Daily Archives: July 17, 2012

Mess’em Up!

One of the things I’ve noticed over time in teaching character at Full Sail University, at Writers Conferences and at other assorted writer functions where I read and give feedback or otherwise comments on a writer’s work, is that writers are often afraid to mess with or mess up their protagonists. And while I haven’t made any sort of exhaustive study, I think this stems from writers falling in love with the characters we create.

That’s not to suggest we shouldn’t like them. I think one of those aspects of good characters that is often overlooked is that we want audiences to like our heroes or protagonists. But when you, as the author, fall too deeply in love with your own creation, you don’t want to do anything to “mess” with them.

And yet, my rallying cry to writers has always been “mess’em up!”

Readers aren’t interested in perfect or near perfect characters. They don’t want to read about characters who have perfect lives. Oh sure, there’s often some fairy tale sort of aspect involved, but even those characters—the good/interesting ones, that is—are messed up in some way.

So…it’s our job as writers to mess’em up.

This can come in assorted ways. You can mess them up emotionally—that’s always interesting. We like to watch characters like Monk, or Dustin Hoffman’s character in Rain Man. And even though he isn’t the “hero,” Hannibal Lecter is one messed’up dude and we can’t help but be interested in the story surrounding him.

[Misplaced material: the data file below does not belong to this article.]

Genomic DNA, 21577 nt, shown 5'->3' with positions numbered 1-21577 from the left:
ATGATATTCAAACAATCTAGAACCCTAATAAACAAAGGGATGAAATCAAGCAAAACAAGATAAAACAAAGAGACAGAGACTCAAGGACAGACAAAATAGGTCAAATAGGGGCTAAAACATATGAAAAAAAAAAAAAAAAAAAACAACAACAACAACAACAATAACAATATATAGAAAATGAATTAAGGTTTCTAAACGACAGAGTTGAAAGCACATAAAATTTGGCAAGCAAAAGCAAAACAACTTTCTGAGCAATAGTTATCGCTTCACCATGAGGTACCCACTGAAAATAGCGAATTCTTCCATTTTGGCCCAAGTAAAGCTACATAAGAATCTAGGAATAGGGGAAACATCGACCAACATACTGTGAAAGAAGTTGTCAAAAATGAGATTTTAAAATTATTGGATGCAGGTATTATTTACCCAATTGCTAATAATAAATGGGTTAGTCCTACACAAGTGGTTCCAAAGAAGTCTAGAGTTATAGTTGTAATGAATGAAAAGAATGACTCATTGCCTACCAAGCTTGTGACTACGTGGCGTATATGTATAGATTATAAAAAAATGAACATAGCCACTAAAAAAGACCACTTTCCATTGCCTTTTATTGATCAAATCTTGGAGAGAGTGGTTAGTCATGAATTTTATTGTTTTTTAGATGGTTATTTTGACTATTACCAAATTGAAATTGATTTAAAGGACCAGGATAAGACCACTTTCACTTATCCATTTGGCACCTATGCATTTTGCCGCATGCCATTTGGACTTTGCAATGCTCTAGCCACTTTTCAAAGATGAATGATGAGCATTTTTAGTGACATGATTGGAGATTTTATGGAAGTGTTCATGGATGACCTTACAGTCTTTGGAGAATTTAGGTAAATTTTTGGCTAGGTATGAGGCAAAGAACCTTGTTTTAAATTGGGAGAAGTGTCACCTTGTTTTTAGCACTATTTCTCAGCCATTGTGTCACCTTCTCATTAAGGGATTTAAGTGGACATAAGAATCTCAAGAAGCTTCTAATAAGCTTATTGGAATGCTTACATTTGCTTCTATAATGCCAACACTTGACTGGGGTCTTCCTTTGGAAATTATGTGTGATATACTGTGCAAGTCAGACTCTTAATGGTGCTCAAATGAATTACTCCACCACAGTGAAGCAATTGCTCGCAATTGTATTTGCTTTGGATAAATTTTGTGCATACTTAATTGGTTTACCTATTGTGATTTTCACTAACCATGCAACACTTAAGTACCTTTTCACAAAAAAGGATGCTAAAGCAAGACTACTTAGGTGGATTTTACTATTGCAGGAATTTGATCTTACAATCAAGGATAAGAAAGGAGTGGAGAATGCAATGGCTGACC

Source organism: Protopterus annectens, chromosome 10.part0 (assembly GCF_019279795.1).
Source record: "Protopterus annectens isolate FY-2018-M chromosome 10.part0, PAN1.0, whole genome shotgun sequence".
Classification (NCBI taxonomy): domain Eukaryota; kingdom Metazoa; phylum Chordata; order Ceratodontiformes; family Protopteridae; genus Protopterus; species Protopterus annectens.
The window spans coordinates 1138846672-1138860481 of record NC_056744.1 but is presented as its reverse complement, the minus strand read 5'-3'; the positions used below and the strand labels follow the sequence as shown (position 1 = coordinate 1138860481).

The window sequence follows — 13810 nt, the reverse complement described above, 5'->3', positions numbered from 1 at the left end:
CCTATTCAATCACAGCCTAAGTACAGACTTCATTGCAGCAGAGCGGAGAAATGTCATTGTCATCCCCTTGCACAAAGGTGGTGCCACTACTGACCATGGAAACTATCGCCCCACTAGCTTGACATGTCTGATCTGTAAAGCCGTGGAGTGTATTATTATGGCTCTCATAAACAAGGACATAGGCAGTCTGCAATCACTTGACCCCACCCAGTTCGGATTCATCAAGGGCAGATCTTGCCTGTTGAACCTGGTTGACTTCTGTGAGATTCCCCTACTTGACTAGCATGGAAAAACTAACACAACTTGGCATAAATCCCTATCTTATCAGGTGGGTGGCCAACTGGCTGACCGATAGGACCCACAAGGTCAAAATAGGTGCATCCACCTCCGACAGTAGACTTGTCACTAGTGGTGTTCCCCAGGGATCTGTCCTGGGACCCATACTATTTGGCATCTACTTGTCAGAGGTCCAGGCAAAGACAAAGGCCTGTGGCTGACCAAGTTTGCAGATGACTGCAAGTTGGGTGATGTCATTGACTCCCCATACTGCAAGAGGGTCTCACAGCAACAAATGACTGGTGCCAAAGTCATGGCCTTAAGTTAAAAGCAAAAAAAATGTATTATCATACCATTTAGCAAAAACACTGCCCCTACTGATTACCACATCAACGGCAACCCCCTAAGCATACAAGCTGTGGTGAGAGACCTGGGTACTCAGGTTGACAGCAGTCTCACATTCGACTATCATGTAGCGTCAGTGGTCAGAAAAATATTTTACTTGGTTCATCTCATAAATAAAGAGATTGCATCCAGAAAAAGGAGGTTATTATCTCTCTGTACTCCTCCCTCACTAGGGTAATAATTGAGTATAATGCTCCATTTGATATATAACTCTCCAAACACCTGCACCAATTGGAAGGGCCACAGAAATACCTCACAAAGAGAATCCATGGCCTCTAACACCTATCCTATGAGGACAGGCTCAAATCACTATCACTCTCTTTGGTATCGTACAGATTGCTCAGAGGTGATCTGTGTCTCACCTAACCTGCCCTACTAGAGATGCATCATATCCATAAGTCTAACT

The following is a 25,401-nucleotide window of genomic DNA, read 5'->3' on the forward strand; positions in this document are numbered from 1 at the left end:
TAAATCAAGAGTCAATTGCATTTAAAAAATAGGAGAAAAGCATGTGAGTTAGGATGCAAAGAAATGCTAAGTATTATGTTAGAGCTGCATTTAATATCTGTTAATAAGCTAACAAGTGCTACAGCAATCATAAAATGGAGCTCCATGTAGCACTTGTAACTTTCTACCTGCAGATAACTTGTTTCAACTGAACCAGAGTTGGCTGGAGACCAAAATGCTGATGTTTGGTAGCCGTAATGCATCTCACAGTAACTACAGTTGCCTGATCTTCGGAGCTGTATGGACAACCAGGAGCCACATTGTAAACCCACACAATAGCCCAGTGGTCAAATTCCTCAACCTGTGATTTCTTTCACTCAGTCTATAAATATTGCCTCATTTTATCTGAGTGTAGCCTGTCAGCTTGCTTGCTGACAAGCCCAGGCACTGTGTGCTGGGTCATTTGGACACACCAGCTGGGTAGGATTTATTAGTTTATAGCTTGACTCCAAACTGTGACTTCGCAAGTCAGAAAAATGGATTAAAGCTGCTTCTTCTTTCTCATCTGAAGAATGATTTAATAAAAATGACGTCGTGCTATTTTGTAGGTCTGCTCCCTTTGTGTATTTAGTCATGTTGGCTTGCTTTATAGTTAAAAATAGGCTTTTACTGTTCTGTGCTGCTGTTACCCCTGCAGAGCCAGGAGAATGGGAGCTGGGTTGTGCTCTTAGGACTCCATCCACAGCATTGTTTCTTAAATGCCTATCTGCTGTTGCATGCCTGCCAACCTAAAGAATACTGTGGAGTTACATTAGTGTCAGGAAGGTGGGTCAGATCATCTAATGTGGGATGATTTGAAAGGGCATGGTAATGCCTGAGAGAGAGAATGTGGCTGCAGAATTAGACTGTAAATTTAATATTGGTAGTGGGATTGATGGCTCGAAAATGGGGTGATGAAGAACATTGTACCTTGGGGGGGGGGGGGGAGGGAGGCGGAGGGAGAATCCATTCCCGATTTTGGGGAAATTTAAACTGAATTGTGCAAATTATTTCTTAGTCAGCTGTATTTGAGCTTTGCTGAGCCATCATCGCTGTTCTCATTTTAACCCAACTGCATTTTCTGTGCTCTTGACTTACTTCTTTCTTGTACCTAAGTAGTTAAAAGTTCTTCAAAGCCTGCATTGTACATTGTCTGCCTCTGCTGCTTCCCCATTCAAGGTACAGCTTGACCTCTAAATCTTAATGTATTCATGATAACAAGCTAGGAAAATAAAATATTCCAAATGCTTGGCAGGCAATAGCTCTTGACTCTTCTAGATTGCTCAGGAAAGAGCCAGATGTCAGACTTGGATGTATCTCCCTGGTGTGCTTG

You can mess them up physically; physical handicaps or deformities—while it may not exactly be politically correct to say so—are things that draw our curiosity and interest. We want to see how a character like this overcomes his challenges…and then be thankful for our own blessings.

Regardless of what you decide to do with your protagonist, you’ve got to give them some challenges to overcome. And not just as your story. The plot of your story should present a challenge, of course, but if your character has an additional personal something they must overcome WHILE overcoming the obstacle your story has presented, we’ll be far more interested to see what they do.

Now…go mess up your characters!

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